Marketers sometimes do a lot of work for less than optimal results, because they trust in email best practices that just aren’t true. In other words, they’re using #AlternativeEmailFacts, says Chad White.
In his article published on Feb. 21 by Marketing Land, White pokes a bit of fun at the concept that marketers believe in best practices that may be costing them millions. The #AlternativeEmailFacts hashtag came about because of a phrase emerging from the White House, “alternative facts,” which had to do with crowd estimates at President Donald Trump’s inauguration. The #AlternativeFacts hashtag then emerged on social media and highlighted absurd claims, mostly unrelated to the White House.
That means marketers who believe in #AlternativeEmailFacts believe in lies.
“Email marketing best practices have been undermined by out-of-date advice that’s echoed endlessly across the Internet until it has the ring of truth,” White says.
Best Times to Send Email
The best time to send all your emails is at 10am on a Tuesday morning. #AlternativeEmailFacts
— Jaina Mistry (@jainamistry) February 8, 2017
Every marketer has a different truth, White says.
While there can be accurate averages, marketers need to test their own best send times and days, as well as calls to action.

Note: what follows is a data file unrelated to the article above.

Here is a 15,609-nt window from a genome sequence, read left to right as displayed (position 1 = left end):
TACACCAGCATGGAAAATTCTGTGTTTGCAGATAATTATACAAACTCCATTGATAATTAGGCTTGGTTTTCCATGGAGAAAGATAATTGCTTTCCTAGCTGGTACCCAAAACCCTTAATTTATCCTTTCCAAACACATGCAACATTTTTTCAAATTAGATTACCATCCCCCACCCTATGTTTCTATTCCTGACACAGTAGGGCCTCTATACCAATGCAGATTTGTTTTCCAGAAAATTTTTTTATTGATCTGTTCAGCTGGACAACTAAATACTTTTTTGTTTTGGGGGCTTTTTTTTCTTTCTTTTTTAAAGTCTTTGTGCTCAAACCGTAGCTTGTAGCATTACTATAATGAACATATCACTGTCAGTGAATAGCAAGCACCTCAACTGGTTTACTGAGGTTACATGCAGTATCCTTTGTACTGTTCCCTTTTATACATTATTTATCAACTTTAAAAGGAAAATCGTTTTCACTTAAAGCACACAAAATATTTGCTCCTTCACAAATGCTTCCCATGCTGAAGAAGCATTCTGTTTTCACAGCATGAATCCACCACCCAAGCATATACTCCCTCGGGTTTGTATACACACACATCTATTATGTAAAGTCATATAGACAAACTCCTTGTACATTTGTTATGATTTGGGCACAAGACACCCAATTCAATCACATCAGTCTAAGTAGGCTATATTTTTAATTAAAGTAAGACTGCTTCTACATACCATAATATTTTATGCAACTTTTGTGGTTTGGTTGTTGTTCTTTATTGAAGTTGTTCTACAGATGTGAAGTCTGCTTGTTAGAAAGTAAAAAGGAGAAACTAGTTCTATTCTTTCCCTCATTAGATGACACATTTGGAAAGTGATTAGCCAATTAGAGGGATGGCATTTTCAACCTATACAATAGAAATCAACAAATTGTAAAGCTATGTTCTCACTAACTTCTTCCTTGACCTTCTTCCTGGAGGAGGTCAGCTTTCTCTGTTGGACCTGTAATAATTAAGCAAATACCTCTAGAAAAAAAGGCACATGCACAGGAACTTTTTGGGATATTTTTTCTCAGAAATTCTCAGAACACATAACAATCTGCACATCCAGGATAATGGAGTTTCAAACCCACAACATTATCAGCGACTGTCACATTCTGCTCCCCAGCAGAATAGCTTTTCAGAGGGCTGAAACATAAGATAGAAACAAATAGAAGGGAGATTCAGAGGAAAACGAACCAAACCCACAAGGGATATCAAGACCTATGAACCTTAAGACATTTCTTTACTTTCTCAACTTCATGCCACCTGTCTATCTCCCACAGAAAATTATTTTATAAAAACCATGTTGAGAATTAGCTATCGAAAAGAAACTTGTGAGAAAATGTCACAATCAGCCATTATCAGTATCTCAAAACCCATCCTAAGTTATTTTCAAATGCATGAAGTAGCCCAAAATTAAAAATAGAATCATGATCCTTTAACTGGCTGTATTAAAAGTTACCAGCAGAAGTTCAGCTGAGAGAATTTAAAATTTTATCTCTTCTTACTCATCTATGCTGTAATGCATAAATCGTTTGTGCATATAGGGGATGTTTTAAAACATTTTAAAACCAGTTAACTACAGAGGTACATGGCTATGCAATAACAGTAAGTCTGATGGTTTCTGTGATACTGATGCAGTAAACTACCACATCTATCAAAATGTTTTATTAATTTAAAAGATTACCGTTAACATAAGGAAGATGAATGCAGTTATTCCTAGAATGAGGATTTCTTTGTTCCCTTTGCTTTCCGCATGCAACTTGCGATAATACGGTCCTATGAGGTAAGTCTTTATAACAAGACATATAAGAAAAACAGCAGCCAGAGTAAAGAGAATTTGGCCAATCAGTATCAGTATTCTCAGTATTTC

Best Gmail Placement
You need subscribers to move you to Gmail's Primary tab. #AlternativeEmailFacts
— Kevin Mandeville (@KevinMandeville) February 8, 2017
Being in the “primary” tab isn’t the best placement for marketers, White says. He emphasizes what he told marketers in 2013.
“By asking subscribers to move your email from the ‘Promotional’ to the ‘Primary’ tab,” he wrote back then, “you’re essentially closing your store at the mall and deploying door-to-door salesmen that interrupt your subscribers’ conversations with their friends and loved ones. You’ll surely be more visible, but also probably more intrusive and ultimately less welcome.”
Mobile Buying Habits
People don't convert on mobile so you don't need to care about it #AlternativeEmailFacts
— Elliot Ross (@iamelliot) February 8, 2017
Back in 2014, IBM was already noticing frustrated mobile shoppers having trouble buying in the channel. Consumers wanted to convert, but couldn’t because marketers weren’t making it easy.
“As brands have adapted to mobile-friendly email and landing page designs, conversion rates have risen,” White writes on Feb. 21.
Print Design Works in Email
— Andrew Beeston ✉️ (@niphal) February 8, 2017
“If you’re applying your print brand guidelines to your email design,” White says, “then you’re ignoring the unique design constraints of email and creating suboptimal subscriber experiences — and customer experience trumps strict adherence to brand guidelines.”
All Emails Look Alike
Emails need to look the same across all email clients #AlternativeEmailFacts
— Courtney Fantinato (@CourtFantinato) February 8, 2017
Create the best possible email, then realize it won’t look like that consistently.
“The smart strategy with email,” White writes, “is to provide enhanced experiences in email clients where they’re supported, and use fallbacks to provide a consistent, minimally acceptable subscriber experience.”
What do you think, marketers? Is this email wisdom useful?
Please respond in the comments section below.